Since the convective cooling is not sufficient, I decided to improve the airflow by installing a small fan. None of the popular PC fans from my junk box was small enough to fit on the board, I needed a smaller blower. The heat sink is a 28.5mm by 28.5mm, so either 30mm or 25mm fan should work. There is a power connector on the board for a fan, but it provides only 5 volts, so 12V fans will not work well. Having the requirements set, I started to shop for a suitable device.
The best place to look for such parts is Ebay. There are many Asian sellers who have them, but I didn't want to wait several weeks for delivery, so I decided to buy form a seller in California. 4 days later I found in the mailbox an envelope with two of such beauties:
The fans came with a 0.05" plug, so I had to cut it off and crimp a standard 2-pin 0.1" connector. The on-board power connector for the fan is located between the micro-SD socket and the host USB connector. Polarity is marked on the silk screen. Black wire should be connected to negative terminal, red to positive. Twisting the wires helps to keep them tidy.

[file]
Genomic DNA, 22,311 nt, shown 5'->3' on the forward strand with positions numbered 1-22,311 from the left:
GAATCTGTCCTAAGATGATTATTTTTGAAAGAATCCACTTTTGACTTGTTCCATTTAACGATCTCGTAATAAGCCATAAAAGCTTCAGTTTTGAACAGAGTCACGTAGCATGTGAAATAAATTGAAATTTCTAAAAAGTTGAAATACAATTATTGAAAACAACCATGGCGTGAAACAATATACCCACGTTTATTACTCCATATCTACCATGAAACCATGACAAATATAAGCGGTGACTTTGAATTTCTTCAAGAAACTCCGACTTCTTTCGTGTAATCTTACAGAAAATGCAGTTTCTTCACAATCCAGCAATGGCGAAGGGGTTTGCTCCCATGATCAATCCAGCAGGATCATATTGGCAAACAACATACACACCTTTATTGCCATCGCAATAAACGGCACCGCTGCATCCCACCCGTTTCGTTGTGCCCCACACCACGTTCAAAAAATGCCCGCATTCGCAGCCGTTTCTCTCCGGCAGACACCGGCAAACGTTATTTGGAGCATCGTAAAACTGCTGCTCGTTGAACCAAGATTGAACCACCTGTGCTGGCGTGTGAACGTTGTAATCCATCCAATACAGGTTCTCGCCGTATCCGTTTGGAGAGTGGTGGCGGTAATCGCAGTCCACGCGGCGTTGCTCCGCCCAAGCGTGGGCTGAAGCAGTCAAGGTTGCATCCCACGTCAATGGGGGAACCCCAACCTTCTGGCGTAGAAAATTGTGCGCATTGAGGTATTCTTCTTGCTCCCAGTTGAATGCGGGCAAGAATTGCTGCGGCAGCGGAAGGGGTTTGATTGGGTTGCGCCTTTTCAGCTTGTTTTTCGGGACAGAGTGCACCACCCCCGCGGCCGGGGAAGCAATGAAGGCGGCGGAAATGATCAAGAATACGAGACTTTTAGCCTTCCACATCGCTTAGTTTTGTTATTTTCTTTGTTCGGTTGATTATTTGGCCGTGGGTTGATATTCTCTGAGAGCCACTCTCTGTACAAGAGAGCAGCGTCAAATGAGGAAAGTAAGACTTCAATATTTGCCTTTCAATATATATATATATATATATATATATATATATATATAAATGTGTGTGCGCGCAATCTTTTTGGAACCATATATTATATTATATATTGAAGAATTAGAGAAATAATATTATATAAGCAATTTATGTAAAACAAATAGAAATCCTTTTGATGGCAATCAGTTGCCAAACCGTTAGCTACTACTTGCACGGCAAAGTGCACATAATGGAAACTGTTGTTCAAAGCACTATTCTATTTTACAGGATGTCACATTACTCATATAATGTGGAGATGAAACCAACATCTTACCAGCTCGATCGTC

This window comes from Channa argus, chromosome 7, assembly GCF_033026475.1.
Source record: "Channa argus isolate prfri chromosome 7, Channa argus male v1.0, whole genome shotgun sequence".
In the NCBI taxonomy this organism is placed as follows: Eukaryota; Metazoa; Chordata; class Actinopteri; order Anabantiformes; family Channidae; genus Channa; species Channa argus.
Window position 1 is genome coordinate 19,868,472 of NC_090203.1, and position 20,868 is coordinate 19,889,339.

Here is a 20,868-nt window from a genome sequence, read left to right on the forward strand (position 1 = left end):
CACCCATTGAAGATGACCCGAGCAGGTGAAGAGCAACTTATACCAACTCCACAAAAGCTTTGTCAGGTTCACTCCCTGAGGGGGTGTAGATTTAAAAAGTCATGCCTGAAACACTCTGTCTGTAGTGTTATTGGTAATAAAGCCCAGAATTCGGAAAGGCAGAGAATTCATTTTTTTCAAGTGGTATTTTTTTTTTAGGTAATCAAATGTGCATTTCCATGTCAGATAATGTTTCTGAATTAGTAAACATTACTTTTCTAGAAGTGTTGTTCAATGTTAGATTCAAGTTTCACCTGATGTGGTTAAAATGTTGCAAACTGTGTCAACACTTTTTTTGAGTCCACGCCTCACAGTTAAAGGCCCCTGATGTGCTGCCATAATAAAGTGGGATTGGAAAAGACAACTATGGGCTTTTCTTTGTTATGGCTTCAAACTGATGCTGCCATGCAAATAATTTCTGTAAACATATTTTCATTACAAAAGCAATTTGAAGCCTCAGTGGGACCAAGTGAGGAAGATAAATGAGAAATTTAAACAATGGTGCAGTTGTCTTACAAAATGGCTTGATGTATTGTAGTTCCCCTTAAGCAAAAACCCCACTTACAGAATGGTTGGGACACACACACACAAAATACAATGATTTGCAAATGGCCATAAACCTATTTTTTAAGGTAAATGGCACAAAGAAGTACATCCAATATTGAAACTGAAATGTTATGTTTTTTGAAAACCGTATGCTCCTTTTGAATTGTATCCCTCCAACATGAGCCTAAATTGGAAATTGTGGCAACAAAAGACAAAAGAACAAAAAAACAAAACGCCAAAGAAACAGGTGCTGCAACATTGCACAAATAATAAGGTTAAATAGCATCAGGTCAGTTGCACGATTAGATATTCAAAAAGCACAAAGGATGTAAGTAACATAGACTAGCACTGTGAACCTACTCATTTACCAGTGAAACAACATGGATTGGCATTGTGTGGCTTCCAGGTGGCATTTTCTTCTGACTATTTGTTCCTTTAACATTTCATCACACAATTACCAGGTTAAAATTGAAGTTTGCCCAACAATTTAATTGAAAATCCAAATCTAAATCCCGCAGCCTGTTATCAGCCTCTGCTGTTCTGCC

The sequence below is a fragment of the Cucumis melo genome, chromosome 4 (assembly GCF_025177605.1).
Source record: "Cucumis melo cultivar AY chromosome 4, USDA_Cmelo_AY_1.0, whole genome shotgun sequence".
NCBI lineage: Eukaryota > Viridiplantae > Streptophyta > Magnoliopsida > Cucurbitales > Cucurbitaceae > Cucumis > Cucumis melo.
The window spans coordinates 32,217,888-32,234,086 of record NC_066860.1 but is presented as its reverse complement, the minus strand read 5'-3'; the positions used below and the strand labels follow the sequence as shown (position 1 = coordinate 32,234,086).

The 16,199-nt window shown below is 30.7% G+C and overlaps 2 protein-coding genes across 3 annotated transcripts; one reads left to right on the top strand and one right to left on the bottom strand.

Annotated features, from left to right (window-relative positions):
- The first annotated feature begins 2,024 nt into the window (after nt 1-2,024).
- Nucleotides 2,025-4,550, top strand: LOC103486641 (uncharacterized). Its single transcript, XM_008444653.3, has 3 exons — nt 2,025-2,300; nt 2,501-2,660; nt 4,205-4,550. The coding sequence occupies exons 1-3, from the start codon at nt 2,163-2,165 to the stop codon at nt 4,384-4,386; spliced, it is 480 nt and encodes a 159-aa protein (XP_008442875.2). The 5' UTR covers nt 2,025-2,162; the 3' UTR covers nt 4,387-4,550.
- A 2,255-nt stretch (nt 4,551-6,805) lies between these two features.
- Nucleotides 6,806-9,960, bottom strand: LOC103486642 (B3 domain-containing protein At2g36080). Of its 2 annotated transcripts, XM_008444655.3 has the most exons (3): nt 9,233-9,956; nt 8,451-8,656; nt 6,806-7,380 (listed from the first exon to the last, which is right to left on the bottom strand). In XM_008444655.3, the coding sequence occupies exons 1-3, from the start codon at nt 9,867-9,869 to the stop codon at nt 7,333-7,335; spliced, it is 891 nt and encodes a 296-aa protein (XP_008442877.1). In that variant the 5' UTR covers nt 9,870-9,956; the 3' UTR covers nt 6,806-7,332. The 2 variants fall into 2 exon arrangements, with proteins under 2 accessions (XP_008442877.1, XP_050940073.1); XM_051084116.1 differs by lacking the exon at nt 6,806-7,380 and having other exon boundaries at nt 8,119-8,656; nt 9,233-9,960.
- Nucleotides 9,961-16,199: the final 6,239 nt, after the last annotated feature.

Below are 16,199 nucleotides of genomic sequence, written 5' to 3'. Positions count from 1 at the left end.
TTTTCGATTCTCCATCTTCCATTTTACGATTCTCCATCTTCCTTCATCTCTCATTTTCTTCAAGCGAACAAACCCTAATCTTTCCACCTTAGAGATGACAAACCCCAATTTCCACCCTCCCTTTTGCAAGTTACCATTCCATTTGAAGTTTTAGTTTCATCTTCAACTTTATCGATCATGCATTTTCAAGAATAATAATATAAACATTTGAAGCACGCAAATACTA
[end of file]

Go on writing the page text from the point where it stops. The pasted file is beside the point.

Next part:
- Board cooled down to room temperature is powered on with fan removed.
- After the temperature stabilizes, Spectrum Analyzer application is started.
- When the die temperature reaches steady state, fan is installed and powered on.
- For the final measurement the application is switched off and the board is allowed to cool down.
The plot below shows the results. The red line shows the die temperature, blue - CPU load during the experiment. Strong, thick lines show data smoothed using FIR filter. Raw measurements are shown below them, using faint colors. The oscillations visible prior to sudden changes in value are artifacts produced by the filter.
With convection cooling the idle board reaches almost 68°C. Running the application causes the temperature to rise by 4.5°C. After installation of the fan the temperature drops by over 20°C. The difference between loaded and idle system is almost negligible - only about 1 degree. This shows that despite being small and quiet, the cooling fan works extremely well.
While effective, my solution is not perfect. The most obvious problem is that the fan will interfere with expansion boards. I can see two solutions for this issue:
- Use raised headers for the expansion boards,
- Install the fan on a side and channel the airflow to the heatsink.
Updated on 2014-04-02: corrected number of ADC bits.